Detailed Settings Information for Rolls/Surrette Flooded Lead Acid Batteries.


The following guide is meant to be used as an addendum to the Rolls Battery Engineering manual.

All too often, we at Rolls battery receives requests daily on how to program your products to properly charge Rolls Flooded Lead Acid batteries.

One of the major issues when determining what settings for a solar system should be is the system in general, and the user dictate where settings should be, there are no “magic” works for all settings.   With most systems settings will change 2-3 times per year based on how the system is used, changes should be made based on weather and usage.  For Example: In the summer you get more sun, less usage (unless you are running Air Conditioning as a load), while in the winter you have less sun, and more usage.

Another issue is many end users or installers contact battery manufactures, or for that matter the inverter or charger controller manufactures without all the data needed to determine where the settings should be or how they need to be adjusted.   To really make an informed decision on how to program a system you must know, Current Battery Specific Gravity’s, current charging settings, battery type and quantity, size of renewable sources, and all renewable charging sources.

Hopefully this guide will help you in determining your necessary settings quickly and efficiently.


Nominal Battery Bank Voltage


To start, most battery bank voltages can be 12v, 24v, 32v, 36v, and 48v, this just depends on the inverter/controller product that you’ve chosen to install.   When dealing with Flooded Lead Acid batteries from Rolls Battery, our “cells” are made up of 2volt cells.    This is important because battery manufactures when suggesting charging voltages refer to those voltages as “Voltage per cell”.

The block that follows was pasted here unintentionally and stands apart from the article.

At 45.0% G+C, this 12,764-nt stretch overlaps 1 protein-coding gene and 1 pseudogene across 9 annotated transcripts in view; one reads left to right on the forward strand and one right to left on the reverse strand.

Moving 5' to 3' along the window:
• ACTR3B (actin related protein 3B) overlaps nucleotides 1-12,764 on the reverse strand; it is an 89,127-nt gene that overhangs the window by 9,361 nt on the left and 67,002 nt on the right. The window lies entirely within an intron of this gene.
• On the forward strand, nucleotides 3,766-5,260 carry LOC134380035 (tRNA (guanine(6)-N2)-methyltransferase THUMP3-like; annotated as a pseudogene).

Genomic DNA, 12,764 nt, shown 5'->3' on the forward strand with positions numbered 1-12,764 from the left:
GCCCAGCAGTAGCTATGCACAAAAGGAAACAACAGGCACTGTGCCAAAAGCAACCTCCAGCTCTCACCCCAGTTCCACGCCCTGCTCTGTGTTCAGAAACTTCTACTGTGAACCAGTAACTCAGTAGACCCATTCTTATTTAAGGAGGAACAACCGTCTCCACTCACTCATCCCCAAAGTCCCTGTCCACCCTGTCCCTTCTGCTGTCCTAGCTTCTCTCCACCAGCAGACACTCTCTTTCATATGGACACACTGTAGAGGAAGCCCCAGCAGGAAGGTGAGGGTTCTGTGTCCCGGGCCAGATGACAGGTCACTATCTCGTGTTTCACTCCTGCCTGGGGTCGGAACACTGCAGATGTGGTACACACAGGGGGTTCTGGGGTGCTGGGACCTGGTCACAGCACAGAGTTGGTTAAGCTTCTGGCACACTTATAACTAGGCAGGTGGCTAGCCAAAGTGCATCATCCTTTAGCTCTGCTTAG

So, a 12v Battery bank has “6” cells, a 24v battery bank has “12” cells, a 48v battery bank has “24” cells.  If you are going to charge the battery at 2.45vpc, they you multiply 2.45 X Number of Cells = 58.8volts, this will give you the required voltage.  

All the Following System settings are assuming that the batteries are installed in a cool dry location and battery temperature compensation is properly installed below the level of the plates. This is the long Side of the battery about ½ down the side.  Battery temp sensors should never be mounted to the terminal posts, or the top of the battery as the sides are typically 10-20 degrees Celsius warmer than the post or the top of the battery.   Improper installation of the BTS will result is an overcharged condition and will cause premature failure of the battery bank.



Rolls Battery Flooded Charging Parameters.

Regular Cycling or Partial State of Charge Recovery

The below chart (Table 2a) is to be used if you are living full time off the battery bank, or if you are trying to recover a battery bank that has been abused from partial state of charge operation, or what we call deficit cycling.




Please notice the red column, if you are using a battery temp sensor this is where your settings should be programmed.   The BTS will be adjusting the actual charge voltages based on the measured temperature of the battery bank.  If you do not have a BTS, then you must actively adjust the charging voltages based on the actual temperatures of the batteries, not the ambient temperatures of the battery bank.



The flowing chart (Table 2b) is to be used when you are infrequently cycling the battery bank, or you are using the battery bank for a backup application.  

These two charts work for about 90% of the Rolls Battery installations in the field but there will be times that there are deviations based on how the end user is using these systems.





This is where checking your specific gravity measurements on a regular basis will help you determine when adjusting settings is required.  



What does this all mean?


What this mean is your settings in general will be between the following.

Bulk/Absorb Voltage

2.40 to 2.50 Volts Per Cell (14.4 to 15 Volts(12V), 28.8 to 30 Volts(24V), 57.6 to 60 Volts(48v)

Float Voltage

2.20 to 2.3 Volts Per Cell (13.2 to 13.8 Volts(12V), 26.4 to 27.6 Volts(24V), 52.8 to 55.2 Volts(48v)

EQ Voltage